Did you ever notice that winners always want to win, no matter what their field or activity? This makes it easy to find inspiration for using technology to your advantage, even in the most unlikely of places.
In prior blogs we opened our eyes to the creative banking efforts in African supermarkets and to transforming business like super heroes. Today, I’m drawing ideas from the field of “wellness.”
The more I meet highly successful leaders in different industries, the more I notice they all want to “win” by living as long as possible, with the least number of health issues. As wellness mixologists – as opposed to bartending mixologists – they might bring together time-tested food staples like oatmeal, then drop in vitamin-rich Goji berries and newer world-sourced ingredients.
In their quest for optimal health and longevity, “winners” mix together their ultimate combination of nourishment. The most sophisticated mixologists push it even further, combining their optimized, nutrient-packed formulas with the most convenient package (also known as delivery mechanisms).
I believe that a similar approach can be possible for those of us seeking ways to build the best possible business, bringing together powerful content management technologies and experimental approaches. As industries literally transform amidst new mobile and social trends, we can win if we can make technologies work better together. For a delightful customer experience, and higher profitability and lower costs, we must all become technology mixologists.
An obvious example is one you may already know if you joined us at Momentum earlier this month – take a robust and proven platform like Documentum, and try out new LEAP (formerly Project Horizon) applications.
Other mixologist ideas are readily found across the financial services industry, although they could apply to other industries as well.
Consider Banco Bilbao Vizcaya Argentaria (BBVA), Spain’s second-largest bank. They invested in new core banking infrastructure in their U.S. operation, BBVA Compass, as they shared in their 2015 annual report. Their platform allows for real-time transaction processing, making them one of the first U.S. banks to offer customers “banking for the 21st century.”
Mixed in with this technology, which is initially described as targeting US customers seeking greater control over their finances, is an emphasis on digital apps. Their new mobile application includes functionality to rapidly enroll customers directly into mobile banking. This is a great example of leveraging an underlying platform and its content to deliver new services that matter to certain customer segments.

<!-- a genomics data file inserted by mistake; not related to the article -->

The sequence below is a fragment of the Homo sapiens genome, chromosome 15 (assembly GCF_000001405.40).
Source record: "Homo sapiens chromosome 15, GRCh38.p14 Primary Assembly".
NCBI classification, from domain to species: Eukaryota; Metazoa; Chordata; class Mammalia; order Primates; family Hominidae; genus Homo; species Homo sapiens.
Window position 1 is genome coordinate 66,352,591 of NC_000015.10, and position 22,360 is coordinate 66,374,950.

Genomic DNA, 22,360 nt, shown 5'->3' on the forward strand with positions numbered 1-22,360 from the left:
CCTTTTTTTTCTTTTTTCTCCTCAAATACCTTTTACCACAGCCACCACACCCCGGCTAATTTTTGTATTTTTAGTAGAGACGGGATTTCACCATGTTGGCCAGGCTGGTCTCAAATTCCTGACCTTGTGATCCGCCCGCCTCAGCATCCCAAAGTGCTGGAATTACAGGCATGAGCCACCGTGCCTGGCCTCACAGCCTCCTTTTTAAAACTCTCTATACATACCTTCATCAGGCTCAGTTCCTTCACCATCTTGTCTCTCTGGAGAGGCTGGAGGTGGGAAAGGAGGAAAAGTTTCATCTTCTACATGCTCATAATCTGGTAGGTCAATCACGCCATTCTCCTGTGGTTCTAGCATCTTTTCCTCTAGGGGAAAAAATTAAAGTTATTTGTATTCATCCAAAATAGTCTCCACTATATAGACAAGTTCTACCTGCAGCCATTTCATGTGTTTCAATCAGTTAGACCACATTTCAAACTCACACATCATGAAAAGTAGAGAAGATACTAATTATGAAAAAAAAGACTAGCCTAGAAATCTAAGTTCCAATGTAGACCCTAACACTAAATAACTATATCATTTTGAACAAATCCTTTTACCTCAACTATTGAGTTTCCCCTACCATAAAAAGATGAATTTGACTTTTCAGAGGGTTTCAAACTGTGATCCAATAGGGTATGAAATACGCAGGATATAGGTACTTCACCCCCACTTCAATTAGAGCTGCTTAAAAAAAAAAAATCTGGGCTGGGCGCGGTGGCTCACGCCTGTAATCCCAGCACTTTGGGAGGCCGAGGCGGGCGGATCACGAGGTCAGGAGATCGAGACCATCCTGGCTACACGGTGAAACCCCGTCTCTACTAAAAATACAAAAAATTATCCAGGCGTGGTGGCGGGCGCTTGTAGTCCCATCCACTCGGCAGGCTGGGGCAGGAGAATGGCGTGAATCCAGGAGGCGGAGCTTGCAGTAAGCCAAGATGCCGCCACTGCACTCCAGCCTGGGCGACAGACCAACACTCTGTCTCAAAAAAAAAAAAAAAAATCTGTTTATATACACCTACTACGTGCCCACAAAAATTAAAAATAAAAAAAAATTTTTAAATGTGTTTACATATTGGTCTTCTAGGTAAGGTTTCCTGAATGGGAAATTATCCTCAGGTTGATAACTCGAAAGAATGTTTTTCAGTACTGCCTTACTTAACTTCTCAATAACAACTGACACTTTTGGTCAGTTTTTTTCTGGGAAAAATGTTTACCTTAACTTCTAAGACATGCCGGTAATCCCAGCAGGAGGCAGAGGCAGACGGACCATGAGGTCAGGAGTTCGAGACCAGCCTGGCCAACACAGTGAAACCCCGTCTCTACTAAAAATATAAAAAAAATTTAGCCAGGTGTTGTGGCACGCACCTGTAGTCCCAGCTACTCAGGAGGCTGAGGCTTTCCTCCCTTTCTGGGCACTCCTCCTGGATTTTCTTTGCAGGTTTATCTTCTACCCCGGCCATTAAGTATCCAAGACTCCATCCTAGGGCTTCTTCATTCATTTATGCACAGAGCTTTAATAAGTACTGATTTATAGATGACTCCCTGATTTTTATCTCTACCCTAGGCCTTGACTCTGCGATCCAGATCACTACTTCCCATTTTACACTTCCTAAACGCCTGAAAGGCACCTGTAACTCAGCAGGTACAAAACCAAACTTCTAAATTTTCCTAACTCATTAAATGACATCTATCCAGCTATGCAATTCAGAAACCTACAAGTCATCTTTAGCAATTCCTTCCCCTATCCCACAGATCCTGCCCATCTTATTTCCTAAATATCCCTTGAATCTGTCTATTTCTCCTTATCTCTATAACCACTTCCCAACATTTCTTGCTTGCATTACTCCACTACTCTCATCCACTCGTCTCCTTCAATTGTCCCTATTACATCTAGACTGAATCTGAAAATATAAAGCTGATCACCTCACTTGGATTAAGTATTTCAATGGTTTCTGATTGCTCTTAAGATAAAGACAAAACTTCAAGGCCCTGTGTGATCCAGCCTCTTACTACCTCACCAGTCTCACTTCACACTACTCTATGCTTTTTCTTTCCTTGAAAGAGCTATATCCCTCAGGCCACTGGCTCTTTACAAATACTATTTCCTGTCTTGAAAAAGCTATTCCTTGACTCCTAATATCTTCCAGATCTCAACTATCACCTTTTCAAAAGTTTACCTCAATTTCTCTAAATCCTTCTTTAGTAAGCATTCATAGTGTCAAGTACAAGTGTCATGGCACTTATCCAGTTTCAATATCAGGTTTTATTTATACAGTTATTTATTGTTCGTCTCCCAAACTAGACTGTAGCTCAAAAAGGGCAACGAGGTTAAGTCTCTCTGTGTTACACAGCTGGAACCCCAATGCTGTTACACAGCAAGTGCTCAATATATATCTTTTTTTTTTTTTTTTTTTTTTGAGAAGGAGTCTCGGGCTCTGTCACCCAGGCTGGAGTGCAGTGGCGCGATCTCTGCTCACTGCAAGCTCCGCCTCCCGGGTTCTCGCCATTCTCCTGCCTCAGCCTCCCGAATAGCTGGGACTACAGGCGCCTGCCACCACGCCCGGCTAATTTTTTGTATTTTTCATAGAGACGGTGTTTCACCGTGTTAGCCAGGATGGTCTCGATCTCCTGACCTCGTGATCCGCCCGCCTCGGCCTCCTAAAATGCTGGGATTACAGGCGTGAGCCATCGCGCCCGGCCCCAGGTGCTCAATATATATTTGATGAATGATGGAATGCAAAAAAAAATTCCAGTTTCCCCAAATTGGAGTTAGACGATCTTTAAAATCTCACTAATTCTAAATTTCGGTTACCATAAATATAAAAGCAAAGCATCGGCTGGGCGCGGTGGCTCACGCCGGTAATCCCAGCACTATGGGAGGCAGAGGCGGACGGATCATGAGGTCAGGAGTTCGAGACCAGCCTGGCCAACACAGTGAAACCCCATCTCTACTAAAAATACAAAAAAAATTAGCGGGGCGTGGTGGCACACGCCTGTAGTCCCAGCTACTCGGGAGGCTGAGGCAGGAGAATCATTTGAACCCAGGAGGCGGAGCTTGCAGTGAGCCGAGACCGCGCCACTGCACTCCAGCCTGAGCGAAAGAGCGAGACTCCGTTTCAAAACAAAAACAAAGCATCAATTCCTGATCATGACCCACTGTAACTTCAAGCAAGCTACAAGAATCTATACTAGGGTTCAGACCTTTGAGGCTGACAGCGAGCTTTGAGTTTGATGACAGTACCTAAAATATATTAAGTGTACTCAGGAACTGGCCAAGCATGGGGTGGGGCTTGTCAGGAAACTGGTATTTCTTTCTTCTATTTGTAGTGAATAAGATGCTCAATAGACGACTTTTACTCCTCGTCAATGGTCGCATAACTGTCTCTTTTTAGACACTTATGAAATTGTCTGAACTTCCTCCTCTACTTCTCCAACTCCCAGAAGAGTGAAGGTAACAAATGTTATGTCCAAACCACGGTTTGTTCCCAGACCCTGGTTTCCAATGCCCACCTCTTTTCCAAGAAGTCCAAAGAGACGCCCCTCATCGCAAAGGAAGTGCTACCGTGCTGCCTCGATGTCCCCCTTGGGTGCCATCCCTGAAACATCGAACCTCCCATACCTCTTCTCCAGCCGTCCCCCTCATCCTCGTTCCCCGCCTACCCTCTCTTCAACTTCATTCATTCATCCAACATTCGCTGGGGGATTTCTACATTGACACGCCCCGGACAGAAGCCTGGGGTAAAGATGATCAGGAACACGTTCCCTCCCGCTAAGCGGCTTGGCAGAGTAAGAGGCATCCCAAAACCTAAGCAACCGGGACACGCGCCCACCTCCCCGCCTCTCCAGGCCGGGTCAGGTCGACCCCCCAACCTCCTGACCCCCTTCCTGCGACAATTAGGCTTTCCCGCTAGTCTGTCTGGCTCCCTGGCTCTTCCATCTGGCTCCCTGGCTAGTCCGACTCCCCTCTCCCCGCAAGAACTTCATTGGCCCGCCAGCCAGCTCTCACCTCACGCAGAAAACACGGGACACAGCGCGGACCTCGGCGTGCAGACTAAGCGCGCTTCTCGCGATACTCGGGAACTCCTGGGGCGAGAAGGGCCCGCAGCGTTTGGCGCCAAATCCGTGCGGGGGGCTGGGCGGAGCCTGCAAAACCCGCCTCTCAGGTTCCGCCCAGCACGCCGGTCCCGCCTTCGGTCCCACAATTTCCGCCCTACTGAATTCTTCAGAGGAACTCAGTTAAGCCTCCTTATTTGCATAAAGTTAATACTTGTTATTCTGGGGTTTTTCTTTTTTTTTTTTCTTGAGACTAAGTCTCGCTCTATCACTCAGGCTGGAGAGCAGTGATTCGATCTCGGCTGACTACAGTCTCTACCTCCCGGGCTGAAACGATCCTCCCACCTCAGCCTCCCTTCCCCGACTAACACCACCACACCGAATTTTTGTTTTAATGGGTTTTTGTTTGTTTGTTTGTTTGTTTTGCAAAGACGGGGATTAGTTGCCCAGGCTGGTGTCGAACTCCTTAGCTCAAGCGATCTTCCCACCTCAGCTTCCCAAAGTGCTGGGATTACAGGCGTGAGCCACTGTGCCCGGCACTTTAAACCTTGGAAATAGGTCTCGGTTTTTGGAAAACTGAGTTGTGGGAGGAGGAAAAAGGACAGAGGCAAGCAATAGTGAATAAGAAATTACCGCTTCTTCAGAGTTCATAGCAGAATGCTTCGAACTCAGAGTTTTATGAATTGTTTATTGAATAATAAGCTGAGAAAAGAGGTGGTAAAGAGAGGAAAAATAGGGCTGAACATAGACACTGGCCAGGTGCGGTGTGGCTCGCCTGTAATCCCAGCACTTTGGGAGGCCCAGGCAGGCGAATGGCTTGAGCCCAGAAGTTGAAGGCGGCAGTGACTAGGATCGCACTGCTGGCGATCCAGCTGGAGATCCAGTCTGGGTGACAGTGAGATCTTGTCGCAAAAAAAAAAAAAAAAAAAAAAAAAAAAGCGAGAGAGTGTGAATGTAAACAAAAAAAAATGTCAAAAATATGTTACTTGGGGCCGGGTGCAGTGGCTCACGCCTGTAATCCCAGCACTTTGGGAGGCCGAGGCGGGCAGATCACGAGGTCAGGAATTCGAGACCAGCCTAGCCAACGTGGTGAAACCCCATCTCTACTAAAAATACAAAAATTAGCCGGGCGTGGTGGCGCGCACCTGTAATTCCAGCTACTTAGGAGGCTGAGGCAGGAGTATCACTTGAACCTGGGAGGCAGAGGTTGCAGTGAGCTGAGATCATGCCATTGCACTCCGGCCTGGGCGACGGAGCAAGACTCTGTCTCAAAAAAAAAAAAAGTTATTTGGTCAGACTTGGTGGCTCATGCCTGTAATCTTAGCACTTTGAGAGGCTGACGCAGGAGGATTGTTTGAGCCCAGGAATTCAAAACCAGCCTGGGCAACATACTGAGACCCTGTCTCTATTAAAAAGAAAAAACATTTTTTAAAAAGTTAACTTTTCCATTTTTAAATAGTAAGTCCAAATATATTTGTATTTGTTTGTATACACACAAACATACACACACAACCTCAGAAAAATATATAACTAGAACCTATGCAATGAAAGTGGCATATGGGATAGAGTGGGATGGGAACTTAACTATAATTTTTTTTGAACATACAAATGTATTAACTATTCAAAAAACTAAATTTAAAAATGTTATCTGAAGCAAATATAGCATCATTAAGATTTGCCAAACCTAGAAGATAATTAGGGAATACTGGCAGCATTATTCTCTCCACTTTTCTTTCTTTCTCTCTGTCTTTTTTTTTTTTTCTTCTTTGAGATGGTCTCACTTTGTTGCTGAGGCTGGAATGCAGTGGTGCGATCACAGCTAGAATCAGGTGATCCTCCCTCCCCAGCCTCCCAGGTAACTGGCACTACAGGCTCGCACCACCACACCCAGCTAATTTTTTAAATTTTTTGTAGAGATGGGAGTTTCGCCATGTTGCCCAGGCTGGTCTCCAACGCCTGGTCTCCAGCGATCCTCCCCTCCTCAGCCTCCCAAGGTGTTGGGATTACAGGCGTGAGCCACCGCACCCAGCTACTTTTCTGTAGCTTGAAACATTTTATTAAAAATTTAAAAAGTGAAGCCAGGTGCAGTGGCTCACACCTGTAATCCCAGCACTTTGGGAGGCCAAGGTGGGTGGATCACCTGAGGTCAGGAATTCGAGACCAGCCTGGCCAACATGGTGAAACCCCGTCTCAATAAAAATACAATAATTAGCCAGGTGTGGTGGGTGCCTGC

For those that can’t reach the right customers with their existing technology, mixing in some business partnerships might help. We see this today across regions like Southeast Asia and Africa, particularly in areas where large telecom providers are expanding. These providers already reach many customers underserved by other industries. Particularly as they reinvent their revenue models and move further away from voice-based service, telcos offer the right channels and reach to mix with banking services.
For example, ICICI Bank, a leading provider of mobile banking services in India, teamed up with mobile services provider Aircel to reach unbanked customers. Whether rural or underserved, ICIC Bank now helps them safely transfer funds. They also mixed in a global provider, Visa.
Another way to capitalize on bringing more services to untapped populations is by mixing technology into your branch expansion plans. Malaysia’s RHB Banking Group, the nation’s fourth-largest financial services provider, rolled out its Easy brand to over 400 sites.
More cost-effective and developed for unbanked populations, Easy has since been accompanied by interesting digital apps that RHB either develops or partners to add. Most recently, the bank upgraded its mobile banking app ‘RHB Now,’ hoping it will attract at least 100,000 new users within the next 12 months.
I hope this sprinkling of examples from recent news and reports inspires you to think of your own ideas. As you look across your own “cluttered IT technology garage,” as one of our partners described client application portfolios, what mixology magic can you perform? Can you pair Documentum as a Service with one use case, while using on-premises Documentum in another scenario? To delight new types of end users, how about quick-building mobile apps or tapping into LEAP modules of functionality?
With the right mixologist mindset, many new business opportunities are possible. I hope you’ll share your comments and feedback below – any good examples you can share?